Why it might be true that you can’t become a mother and be a professor in STEM

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Guest Blog by Dr. Anne Steino

Since moving to Vancouver in 2009 I have heard numerous people (women) explaining their choice to not have kids, as based on their career aspirations in science: “I just can’t become a professor if I have kids right now”. The problem is; the body is ready to have kids just around the same time that the race for getting tenure-track happens. In the beginning, I thought this explanation was just an easy answer to the (probably very annoying) question of why you don’t have any kids at age 35 or 40. However, there is now a study showing that North American scientists actually don’t have time to have kids. Their work-life balance is completely out of whack, and they work way too late at night to ever be able to pick up their child from a regular daycare.

The study was published in Journal of Informetrics and examines the time of day when scientists in three parts of the world (America, China, Germany) download scientific papers (i.e. work). The North American scientists work very late at night (and all day, obviously), but tend to work a little less hard on the weekend than Chinese scientists. The Chinese scientists take breaks to eat lunch and dinner every day, but work equally hard all 7 days of the week. Germany is somewhere in between, but the overall conclusion from the study is this:

‘In recent years, we have seen controversy about whether scientists are sacrificing too much health and family life to achieve more at work. Scientific achievements are accompanied by intense competition and pressure, which requires a large supply of time and efforts. On the other hand, the demanding assessment from the institution makes the working atmosphere even tenser. Scientists today are spending much more time working than initially intended. They are deprioritizing their hobbies, leisure activities, and regular exercises, which negatively influenced their mental and physical health. Meanwhile, engagement in scientific research after work directly leads to the ambiguity of the boundary between home and office. This investigation on scientists’ timetables may in some ways call attention to the unwritten rule of working overtime in academia. As is generally agreed, research is not a sprint but a marathon. Balance in scientists’ life is needed.’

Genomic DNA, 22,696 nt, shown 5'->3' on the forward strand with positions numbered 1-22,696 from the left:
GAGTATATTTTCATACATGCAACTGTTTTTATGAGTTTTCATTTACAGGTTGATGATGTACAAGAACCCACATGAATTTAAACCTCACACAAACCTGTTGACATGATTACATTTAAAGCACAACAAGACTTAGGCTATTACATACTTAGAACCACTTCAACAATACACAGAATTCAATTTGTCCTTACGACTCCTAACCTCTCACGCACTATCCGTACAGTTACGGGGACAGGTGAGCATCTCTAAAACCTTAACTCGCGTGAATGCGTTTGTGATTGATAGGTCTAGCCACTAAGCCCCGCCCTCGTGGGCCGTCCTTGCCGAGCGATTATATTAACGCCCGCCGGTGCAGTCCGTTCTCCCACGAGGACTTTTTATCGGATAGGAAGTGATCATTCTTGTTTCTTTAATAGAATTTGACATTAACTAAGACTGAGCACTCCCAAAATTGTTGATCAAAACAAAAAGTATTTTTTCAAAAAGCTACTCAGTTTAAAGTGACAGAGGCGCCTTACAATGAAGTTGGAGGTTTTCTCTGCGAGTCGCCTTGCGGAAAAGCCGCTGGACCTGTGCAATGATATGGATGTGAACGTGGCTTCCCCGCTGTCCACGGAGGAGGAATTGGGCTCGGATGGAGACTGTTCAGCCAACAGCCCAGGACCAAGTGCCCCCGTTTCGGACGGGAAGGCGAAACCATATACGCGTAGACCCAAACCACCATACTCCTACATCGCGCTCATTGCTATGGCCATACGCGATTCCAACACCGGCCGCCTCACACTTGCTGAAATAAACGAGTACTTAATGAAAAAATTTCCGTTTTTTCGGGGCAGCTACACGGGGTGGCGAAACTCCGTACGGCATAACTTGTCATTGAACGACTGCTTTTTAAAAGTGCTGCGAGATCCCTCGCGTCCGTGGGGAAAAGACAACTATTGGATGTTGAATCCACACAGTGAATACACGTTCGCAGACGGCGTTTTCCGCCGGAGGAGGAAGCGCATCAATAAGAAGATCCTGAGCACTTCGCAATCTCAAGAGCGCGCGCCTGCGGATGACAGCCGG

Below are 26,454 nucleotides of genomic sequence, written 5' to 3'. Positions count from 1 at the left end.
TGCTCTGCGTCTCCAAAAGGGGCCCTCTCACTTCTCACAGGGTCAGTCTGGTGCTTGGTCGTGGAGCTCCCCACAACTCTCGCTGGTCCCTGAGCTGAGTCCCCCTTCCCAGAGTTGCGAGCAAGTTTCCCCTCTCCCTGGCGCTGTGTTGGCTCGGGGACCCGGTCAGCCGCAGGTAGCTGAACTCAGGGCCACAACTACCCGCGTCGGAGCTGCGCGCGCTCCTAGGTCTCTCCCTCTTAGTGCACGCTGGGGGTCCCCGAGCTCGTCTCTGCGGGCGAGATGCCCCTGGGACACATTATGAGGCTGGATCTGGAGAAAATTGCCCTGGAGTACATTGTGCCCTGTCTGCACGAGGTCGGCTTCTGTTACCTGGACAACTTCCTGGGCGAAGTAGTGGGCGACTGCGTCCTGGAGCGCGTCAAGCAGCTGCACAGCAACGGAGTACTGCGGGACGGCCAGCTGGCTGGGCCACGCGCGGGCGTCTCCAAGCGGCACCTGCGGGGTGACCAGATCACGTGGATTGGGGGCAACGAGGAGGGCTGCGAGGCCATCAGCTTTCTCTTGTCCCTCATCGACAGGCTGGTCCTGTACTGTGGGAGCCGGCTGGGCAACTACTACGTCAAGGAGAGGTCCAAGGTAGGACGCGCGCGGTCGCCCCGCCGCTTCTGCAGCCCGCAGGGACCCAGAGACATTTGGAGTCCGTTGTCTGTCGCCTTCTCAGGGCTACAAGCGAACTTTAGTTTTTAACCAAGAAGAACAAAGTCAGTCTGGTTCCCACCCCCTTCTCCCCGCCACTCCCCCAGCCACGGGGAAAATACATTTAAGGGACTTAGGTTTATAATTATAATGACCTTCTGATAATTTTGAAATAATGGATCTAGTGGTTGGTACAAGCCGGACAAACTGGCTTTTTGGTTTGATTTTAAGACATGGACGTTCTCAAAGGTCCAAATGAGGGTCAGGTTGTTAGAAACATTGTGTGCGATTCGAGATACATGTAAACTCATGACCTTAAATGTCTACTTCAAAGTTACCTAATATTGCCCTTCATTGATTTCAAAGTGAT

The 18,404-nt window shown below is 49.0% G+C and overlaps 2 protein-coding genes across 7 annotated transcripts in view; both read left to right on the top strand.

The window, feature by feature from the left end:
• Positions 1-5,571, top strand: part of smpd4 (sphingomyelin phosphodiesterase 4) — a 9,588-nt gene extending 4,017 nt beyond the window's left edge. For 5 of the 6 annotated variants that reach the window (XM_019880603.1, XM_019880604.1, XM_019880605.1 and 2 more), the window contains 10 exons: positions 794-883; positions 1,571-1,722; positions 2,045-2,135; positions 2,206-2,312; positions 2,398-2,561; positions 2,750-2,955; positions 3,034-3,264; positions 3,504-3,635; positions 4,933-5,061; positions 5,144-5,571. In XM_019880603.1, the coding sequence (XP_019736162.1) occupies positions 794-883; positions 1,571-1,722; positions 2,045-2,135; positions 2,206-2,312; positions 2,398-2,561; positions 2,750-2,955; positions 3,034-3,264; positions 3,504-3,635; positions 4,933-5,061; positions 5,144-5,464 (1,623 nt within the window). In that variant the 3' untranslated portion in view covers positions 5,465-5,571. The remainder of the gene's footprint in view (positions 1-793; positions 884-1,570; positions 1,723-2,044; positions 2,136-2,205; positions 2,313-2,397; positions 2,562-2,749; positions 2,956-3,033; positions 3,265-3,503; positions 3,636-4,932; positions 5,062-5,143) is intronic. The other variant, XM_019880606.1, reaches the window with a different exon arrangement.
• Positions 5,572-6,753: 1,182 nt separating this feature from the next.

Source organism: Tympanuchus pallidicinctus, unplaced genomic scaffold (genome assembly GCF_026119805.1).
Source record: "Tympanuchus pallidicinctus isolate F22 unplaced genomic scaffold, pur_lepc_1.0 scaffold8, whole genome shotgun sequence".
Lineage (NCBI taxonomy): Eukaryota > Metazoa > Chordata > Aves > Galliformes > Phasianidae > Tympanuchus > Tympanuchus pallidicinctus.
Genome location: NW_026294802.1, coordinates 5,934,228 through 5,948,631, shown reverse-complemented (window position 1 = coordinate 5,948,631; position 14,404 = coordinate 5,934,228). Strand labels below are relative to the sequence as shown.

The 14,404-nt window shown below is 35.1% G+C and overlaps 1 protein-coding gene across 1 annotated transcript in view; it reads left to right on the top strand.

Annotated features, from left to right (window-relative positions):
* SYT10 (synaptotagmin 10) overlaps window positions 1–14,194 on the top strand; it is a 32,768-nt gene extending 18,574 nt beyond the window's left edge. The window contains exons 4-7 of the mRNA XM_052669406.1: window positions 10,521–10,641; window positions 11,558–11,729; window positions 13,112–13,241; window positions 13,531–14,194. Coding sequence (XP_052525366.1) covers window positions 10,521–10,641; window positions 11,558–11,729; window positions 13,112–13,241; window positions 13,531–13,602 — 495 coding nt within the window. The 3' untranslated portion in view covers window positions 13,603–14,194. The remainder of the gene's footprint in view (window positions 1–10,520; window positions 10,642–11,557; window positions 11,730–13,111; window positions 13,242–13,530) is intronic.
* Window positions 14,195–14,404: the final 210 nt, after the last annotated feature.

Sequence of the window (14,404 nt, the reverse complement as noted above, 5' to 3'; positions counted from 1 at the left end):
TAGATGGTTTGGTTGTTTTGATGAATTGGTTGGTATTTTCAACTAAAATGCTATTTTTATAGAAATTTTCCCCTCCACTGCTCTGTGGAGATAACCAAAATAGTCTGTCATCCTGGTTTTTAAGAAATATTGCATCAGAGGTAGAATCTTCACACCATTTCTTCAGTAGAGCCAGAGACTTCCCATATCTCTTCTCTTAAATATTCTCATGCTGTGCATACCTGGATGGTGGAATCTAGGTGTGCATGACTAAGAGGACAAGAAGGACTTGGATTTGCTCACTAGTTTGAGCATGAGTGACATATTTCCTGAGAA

If researchers don’t even have time to exercise or have hobbies, they definitely don’t time to have kids. This leaves few options for ambitious young women in STEM:

• Get a husband who doesn’t work very much and is ready to take on most of the family-related workload
• Get a nanny to take care of your kids
• Slow down your career (which in science is pretty much equal to “find a different career”)
• Don’t have kids

I know several female scientists in all of the above categories, and while some of them are happy with their choice, most of them wish they had the opportunity to mix and match the latter two options. They wish they could have kids and still aspire to become tenure-tracked professors in the STEM. They wish they could work with what they love, and still be able to have a family-life.

Most other professions allow this temporary career slowdown around times of reproduction. Many high paying industries with fierce competition for jobs have realized the potential of brilliant men and women wanting a better work-life balance. Academia seems to be losing out on all these competent scientists also wanting a family. The much talked about leaking pipeline (women leaving academia after getting their degrees) might actually get a lot tighter if we manage to change that unwritten rule of working.

About the Author: Dr. Anne Steino has a BSc and MSc from University of Copenhagen, Denmark, and did an industrial PhD in collaboration with the pharmaceutical company Novo Nordisk. After graduating, she had a son and worked as a high school teacher (biology and chemistry). She moved to Vancouver in October 2009 with her family and has since worked as a tutor for the Problem-based Learning program in the UBC medical program, a Postdoctoral fellow in Dept. of Biochemistry at UBC, and as a research coordinator for a small Vancouver-based biotech company, developing drugs against rare brain cancers.

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